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UPDATED: September 9, 2014
Bridging Europe and China
Venice film market director shares views on how Chinese cinema and festivals could better tackle the European market

Pascal Diot, Director of the Venice Film Market, sees China in the next years interesting high level film partnerships, noting that "Venice is an iconic place in China, so I see Venice a possible 'bridge' between Europe and Asia."

In an exclusive interview with Xinhua, Diot talked about how Chinese cinema and festivals could better tackle the European market.

Pascal Diot, expert in the international sales and international co-productions, is the Director of the Venice Film Market (2012-2014) and was Head of the Dubai International Film Festival Market (FILMMART) (2011-2013). He is also International Business Manager of the first European genre films co-production market "Frontieres" in Brussels (2014) and European Commission Media Expert.

Talking about Chinese movies in Europe, Diot said "some Chinese movies selected in important festivals, even if it's a limited release, can find big territories for distribution. Then it's a question of education because the European audience was not used to watch Chinese movies in the past so it's one of the role of festivals to help the audience to discover a new cinematography and to propose more and more Chinese movies, through the different sections, to the Italian and international audience."

The Film Market director then put the accent on screenwriters more than on subsidies, he explained: "I come from a country which is giving a lot of subsidies to cinema and I don't think this the solution. I think that Chinese cinema needs to develop more screenwriters' schools because it is important to write a story which will touch everyone. It can be a typically Chinese subject but with a universal feeling because cinema goes through the emotions first of all."

According to him it's important to develop more and more co-production treaties which are very important because automatically it pushes cinema professionals to try to understand each other's culture. "I think that in four or five years we will have films which are going to be a very good combination of both cultures without putting away the two identities," He said.

Festivals are also crucial but Diot explains that "the red carpet is not the first thing that you should have in a festival; you have to have a good balance between big film and commercial film but also be open to discover new talents. Beijing and Shanghai film festivals should enlarge the market because an important festival can't work without a dynamic market where professionals can meet and share experiences."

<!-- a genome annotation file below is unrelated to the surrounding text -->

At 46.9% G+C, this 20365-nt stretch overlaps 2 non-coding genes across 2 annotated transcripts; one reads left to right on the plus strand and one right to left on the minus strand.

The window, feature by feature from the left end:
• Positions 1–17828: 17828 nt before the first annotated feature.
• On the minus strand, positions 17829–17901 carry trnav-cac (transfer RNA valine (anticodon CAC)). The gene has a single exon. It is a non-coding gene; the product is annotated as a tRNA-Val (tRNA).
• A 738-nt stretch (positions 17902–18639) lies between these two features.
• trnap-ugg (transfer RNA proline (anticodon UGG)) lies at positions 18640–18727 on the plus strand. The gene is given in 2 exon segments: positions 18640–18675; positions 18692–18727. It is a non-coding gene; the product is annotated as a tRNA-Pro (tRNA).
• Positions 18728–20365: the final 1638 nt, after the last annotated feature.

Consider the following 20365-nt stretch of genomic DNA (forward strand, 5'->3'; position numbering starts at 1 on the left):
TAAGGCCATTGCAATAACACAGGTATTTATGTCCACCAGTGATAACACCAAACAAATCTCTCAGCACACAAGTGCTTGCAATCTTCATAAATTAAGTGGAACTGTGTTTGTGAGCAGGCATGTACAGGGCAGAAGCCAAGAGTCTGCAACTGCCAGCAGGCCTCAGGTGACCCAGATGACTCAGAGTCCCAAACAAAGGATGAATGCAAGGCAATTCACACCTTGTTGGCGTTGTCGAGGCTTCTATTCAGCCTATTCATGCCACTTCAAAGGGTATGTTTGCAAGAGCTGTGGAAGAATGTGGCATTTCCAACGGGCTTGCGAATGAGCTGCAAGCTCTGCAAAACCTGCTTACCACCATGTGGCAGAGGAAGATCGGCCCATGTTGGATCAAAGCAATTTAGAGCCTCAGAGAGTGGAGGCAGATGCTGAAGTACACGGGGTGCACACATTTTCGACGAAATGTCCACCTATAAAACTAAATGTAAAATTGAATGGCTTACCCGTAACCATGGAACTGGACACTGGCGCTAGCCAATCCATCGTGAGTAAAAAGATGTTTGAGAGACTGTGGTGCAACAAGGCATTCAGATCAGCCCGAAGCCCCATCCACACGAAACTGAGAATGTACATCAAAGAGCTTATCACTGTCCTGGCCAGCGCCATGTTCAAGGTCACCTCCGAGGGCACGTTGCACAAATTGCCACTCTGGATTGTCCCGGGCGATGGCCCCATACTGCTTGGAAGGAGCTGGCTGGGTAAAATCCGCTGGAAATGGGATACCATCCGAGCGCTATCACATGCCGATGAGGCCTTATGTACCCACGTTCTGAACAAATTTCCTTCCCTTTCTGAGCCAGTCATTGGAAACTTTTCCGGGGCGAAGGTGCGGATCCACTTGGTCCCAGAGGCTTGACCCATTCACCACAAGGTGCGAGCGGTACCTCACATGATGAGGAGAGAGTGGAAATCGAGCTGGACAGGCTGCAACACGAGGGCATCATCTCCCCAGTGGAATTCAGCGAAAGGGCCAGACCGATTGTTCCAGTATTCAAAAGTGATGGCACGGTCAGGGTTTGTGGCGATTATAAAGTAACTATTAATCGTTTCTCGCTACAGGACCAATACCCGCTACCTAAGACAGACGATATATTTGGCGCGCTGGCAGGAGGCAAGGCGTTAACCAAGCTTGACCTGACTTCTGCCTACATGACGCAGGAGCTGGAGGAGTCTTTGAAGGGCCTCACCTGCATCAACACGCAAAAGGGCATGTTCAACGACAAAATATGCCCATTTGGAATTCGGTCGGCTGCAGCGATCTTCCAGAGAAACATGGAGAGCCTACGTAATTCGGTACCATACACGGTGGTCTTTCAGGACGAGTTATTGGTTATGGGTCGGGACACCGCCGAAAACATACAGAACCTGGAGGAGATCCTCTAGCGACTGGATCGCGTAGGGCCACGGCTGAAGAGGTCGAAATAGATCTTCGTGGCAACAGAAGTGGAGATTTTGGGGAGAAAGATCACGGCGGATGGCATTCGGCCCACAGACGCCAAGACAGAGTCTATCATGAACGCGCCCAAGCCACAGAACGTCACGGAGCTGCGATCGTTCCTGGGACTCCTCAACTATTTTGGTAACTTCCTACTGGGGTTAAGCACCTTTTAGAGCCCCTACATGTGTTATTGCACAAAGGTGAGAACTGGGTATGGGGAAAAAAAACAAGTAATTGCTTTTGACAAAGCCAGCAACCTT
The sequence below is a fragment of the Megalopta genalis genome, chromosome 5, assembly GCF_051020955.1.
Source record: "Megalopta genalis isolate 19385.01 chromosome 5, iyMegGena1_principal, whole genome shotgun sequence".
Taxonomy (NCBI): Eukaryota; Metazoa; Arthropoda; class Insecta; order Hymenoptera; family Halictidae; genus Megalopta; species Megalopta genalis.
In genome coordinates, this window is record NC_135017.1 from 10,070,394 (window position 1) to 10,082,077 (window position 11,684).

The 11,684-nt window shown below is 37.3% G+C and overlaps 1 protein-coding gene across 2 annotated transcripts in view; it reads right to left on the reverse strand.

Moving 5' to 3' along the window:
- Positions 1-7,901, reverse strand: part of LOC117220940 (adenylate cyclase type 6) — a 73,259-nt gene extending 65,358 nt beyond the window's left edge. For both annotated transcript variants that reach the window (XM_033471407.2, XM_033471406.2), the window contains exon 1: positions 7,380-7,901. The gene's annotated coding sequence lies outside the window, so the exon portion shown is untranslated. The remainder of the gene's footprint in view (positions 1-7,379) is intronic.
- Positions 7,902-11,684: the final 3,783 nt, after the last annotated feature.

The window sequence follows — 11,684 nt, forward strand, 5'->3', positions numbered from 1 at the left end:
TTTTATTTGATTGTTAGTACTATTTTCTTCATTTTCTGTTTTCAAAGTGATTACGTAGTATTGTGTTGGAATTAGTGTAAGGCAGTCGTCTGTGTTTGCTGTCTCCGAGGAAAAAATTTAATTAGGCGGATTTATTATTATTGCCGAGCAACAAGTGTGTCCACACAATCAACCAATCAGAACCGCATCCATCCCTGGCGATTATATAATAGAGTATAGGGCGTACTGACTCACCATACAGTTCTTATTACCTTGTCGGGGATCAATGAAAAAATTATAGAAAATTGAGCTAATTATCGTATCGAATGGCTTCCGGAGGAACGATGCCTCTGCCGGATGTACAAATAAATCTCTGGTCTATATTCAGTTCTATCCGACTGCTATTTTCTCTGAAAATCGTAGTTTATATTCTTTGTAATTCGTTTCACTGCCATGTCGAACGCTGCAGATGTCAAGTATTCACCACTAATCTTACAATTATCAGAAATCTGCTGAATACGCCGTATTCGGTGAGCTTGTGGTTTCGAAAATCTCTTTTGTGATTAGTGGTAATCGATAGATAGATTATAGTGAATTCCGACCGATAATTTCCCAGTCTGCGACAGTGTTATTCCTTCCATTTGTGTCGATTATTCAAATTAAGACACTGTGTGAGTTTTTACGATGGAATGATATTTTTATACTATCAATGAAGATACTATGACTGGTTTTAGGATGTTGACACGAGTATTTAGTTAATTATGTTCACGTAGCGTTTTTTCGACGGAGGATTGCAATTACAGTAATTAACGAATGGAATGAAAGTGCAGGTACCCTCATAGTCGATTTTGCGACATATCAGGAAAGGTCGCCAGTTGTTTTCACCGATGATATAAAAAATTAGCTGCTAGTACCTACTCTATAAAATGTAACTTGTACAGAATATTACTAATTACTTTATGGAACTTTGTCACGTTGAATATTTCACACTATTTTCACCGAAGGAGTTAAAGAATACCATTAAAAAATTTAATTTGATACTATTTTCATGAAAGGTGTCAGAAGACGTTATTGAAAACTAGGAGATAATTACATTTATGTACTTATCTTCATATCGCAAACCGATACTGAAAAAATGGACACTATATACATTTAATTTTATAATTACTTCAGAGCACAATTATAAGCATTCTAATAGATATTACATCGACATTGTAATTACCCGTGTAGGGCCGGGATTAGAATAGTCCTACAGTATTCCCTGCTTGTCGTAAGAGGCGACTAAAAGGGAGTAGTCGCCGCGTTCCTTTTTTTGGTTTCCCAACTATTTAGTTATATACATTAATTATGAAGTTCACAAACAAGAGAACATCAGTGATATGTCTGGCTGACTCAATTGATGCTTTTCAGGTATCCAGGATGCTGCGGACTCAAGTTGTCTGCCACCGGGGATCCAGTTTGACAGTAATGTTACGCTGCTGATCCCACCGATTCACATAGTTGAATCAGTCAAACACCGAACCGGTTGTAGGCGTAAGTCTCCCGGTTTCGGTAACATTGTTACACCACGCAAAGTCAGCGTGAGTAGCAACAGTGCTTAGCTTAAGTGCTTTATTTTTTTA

According to Diot Chinese cinema has stronger ties with Europe, he said: "I think that at this moment, Chinese cinema is looking more to the U.S. than to Europe but I'm also convinced that the Chinese culture is much closer to the European culture. In China and Europe there is a more profound respect for literature for example. Then I think that Chinese movies are first becoming more and more popular in Asia because the Chinese 'soft' power is growing."

Talking about this edition of the festival Diot is satisfied about the partnerships with Chinese cinema players. "I'm happy because after 3 years we have a Chinese friend sponsoring the market. Then I'm more in favor of long term relationship rather than short term because you need time to develop good projects, this philosophy is also part of the Asian culture."

About a future visit to China he said he would like to schedule a trip at the beginning of the next year but not during festivals because as former sales agent he likes to meet people in a quiet atmosphere.

About next year's edition of the market he is already positive "for 2015 I can already anticipate you that we will have a much bigger Asian presence in our film market," he said.

(Xinhua News Agency September 6, 2014)

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